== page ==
First get the timescale of the movie you're working with (gettimescale message). Say your movie has a QT timescale of 600. That means that 600 QT time values == 1000 msecs. So 1200 QT time values would be 2 seconds, 1800 QT values would be 3 seconds, etc.
i have seen this patches using groove although i'm stuck in the interval=framerate relation i can't really see how it works
although i need to use sfplay because the files are too large to be loaded into ram, and since i'm stuck i haven't come with a reliable way to control quicktime frames or time through sfplay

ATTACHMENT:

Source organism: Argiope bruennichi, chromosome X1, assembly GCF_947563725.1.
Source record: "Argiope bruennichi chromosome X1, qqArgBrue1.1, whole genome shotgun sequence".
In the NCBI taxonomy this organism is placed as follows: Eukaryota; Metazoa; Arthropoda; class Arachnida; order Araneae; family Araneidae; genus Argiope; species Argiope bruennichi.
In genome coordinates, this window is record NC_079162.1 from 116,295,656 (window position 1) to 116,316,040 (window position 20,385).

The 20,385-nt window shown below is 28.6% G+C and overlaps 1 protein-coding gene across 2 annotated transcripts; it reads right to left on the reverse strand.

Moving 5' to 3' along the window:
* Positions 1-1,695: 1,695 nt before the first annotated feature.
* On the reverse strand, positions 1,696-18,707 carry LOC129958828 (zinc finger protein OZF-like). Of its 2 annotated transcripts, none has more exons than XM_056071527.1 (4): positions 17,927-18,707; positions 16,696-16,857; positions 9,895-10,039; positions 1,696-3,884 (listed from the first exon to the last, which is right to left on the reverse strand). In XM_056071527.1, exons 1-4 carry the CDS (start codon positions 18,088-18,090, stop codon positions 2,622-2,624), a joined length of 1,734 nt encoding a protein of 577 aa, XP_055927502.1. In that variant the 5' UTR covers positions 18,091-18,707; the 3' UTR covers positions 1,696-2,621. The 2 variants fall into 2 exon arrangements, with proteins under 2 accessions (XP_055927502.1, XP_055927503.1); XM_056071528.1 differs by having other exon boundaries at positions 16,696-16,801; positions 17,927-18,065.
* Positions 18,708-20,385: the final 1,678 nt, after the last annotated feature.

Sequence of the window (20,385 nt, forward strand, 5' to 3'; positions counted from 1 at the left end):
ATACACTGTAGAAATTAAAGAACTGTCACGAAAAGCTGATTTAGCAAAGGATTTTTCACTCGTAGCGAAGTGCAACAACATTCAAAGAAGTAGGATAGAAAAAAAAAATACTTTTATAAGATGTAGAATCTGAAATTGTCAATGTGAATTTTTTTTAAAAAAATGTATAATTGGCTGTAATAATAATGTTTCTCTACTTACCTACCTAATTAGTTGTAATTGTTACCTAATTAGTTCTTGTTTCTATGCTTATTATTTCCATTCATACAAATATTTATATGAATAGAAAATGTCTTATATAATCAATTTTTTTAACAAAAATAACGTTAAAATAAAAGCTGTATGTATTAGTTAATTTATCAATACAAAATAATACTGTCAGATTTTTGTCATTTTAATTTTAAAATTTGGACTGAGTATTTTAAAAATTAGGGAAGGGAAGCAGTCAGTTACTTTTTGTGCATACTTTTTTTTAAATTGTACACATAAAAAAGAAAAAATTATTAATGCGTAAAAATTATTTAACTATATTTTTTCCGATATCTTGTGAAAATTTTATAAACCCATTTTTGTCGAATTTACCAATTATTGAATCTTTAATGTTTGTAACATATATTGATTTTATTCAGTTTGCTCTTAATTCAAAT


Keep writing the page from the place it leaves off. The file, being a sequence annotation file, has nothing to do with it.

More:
sfplay~ has an optional position signal output.
enable that output and use that in place of the groove~ output.
sfplay's is millisec position, so you have to divide by 1000.0 and multiply by the timescale (usually 600), to get get the proper quicktime "time" (not "frame") attribute value based on millisecond time.